Lincolnshire in World War One: Bastion in the Air
Lincolnshire’s association with military flight began more than a century ago and next year exhibitions in two locations will recreate a Royal Flying Corps Airfield and tell the county’s story of aviation development, production and defence.
Between 5th April and 30th August 2018 the World War Two ‘Dambuster’ Hangar which is part of the Heritage Centre at RAF Scampton will house a unique exhibition which will be part of the touring RAF100 celebrations. Dave Harrigan, Aviation Heritage Manager at Aviation Heritage Lincolnshire described the sight which will greet visitors.
“Anyone who has already visited Scampton will know that this is a large hangar but the tableau we have planned will recreate a grassed airfield showing life for pilots of the Royal Flying Corps during World War One. On entry into the hangar there will be the unskinned fuselage of a replica Sopwith Camel, the single-seat biplane which is probably the most iconic allied fighter aircraft of that period,” he said.
Aviation Heritage Lincolnshire has also been working with partner organisations to bring in two working replica WW1 planes; the De Havilland 2 fighter and a German reconnaissance plane, the Rumpler C.VII.
“These two aircraft will be flown into RAF Scampton sometime in late March which will make a memorable spectacle as they arrive at this historic airfield,” said Dave.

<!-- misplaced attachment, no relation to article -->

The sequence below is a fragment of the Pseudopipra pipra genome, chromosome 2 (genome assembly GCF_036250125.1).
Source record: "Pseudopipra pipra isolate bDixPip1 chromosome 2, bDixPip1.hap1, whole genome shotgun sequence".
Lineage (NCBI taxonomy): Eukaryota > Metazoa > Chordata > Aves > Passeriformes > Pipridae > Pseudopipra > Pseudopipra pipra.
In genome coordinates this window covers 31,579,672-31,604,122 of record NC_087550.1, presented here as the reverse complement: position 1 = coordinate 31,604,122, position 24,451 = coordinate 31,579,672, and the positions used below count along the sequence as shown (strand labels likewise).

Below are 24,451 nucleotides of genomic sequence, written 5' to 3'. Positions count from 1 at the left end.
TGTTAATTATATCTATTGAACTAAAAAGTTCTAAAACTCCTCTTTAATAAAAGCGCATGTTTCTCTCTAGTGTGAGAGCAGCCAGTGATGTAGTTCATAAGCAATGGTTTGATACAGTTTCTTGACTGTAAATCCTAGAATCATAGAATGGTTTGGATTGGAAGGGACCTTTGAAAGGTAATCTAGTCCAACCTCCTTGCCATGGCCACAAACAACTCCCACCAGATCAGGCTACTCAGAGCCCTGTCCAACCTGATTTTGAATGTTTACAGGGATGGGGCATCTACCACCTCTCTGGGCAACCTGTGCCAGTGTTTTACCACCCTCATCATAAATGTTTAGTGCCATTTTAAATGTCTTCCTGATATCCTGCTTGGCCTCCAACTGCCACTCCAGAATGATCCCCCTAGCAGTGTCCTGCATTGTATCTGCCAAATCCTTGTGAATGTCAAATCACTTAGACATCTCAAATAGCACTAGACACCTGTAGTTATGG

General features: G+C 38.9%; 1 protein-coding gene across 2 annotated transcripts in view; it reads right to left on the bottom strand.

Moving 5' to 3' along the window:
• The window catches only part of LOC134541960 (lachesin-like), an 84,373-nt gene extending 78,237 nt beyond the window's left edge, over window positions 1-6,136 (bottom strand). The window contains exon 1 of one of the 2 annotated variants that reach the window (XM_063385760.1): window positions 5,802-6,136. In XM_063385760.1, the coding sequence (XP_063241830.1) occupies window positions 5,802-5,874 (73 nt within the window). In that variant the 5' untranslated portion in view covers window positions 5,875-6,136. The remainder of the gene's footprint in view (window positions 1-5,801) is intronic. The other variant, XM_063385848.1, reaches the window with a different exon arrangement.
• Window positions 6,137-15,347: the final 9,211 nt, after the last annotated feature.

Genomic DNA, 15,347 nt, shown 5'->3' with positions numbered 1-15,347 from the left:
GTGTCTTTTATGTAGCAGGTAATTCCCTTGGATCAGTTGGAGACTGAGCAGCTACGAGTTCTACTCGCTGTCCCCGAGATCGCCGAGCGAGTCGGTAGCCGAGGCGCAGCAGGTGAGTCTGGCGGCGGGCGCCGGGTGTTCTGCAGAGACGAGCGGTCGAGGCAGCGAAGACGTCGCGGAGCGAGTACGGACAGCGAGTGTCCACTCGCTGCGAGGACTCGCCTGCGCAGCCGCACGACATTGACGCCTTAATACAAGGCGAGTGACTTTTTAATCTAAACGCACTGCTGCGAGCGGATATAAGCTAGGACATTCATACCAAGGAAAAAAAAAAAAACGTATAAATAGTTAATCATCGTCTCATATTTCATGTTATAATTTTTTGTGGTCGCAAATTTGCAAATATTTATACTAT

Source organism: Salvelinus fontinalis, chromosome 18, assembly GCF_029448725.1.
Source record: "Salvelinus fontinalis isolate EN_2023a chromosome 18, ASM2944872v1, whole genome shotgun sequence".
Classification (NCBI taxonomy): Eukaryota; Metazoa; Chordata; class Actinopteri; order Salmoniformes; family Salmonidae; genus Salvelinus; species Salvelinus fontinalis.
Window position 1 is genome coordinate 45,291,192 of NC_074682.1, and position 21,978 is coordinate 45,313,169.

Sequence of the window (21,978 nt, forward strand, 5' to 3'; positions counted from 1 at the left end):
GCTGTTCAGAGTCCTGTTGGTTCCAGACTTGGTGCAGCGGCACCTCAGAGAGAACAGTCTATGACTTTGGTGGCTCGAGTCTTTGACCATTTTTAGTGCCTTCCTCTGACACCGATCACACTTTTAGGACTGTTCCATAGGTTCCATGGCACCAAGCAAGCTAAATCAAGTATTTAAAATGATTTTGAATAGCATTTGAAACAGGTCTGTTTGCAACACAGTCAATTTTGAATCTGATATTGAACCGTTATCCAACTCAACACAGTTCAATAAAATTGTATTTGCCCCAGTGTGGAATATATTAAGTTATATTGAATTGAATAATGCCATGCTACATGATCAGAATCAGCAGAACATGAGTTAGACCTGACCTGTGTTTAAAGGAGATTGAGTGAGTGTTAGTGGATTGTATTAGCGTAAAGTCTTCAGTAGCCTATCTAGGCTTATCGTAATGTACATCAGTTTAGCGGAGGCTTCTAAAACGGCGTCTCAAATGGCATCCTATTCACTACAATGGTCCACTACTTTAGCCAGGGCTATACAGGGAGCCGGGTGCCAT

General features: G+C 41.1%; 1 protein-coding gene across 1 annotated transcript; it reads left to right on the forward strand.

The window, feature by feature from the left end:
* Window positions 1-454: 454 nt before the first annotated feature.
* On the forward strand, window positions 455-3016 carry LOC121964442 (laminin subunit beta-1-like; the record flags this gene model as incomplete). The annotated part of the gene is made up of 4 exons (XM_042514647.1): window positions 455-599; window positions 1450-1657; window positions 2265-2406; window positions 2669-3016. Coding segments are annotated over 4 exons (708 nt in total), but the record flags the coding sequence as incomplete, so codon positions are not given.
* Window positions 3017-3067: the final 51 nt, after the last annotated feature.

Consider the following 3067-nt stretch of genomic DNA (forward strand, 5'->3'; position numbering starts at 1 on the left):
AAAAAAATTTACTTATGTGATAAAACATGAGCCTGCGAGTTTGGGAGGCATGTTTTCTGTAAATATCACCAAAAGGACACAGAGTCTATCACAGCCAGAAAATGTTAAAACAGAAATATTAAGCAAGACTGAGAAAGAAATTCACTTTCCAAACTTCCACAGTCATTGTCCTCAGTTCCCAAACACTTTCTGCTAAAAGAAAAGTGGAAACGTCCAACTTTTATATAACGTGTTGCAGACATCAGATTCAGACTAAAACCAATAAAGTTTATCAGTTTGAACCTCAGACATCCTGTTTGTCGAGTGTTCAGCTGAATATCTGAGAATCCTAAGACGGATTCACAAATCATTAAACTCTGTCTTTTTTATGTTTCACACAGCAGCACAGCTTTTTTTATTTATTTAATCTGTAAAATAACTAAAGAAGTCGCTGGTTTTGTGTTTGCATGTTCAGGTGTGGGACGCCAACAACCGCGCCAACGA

In addition a film, artefacts and storyboards will describe the birth of the Royal Flying Corps, the embryo organisation which later became the Royal Air Force, and its role during The Great War.
The second exhibition will be staged at The Collection in the centre of Lincoln. Running from 26th May to 9th September, the theme will be aviation development, production and defence in the city and county during World War One. Factories with internationally famous names such as Robeys on Canwick Road and Rustons on Tritton Road were enlisted to manufacture to support the war effort. With a large proportion of the male working age population at The Front, women left their homes to work in factories and became the heroines of the Home Front.
“We have many wonderful archive photographs of local Munitionettes, as they became known, working on the production lines and their aircraft were displayed locally to encourage the sale of War Bonds.”
The threat in the air during this time was from Zeppelins and the Royal Naval Service and the Royal Flying Corps came together to set up a joint air defence force. The exhibition will feature a 15ft replica model of a Zeppelin made by Cliff Clover, a resident of Fishtoft, who is a leading model maker and one of the top authorities on Zeppelins in the UK. The model will be lit from underneath recreating the search lights which tracked their progress.
Another lesser known story from this period concerns the large number of overseas pilots who were trained, based and operated from the county, as well as large numbers of German prisoners of war who were sent to take up agricultural work in the Fens around Boston.
A series of lectures to accompany the exhibition and a Wall of Heroes will recount stories of individual bravery and loss.
The exhibition at RAF Scampton will require pre-booking for entry. You can find more information and book tickets at: firstname.lastname@example.org
The Collection in Lincoln will operate normal opening hours.
A book on the history of ‘Lincolnshire Aviation in World War I’ has been published priced £3, available from partner organisations or direct from Aviation Heritage Lincolnshire via their website www.aviationheritagelincolnshire.com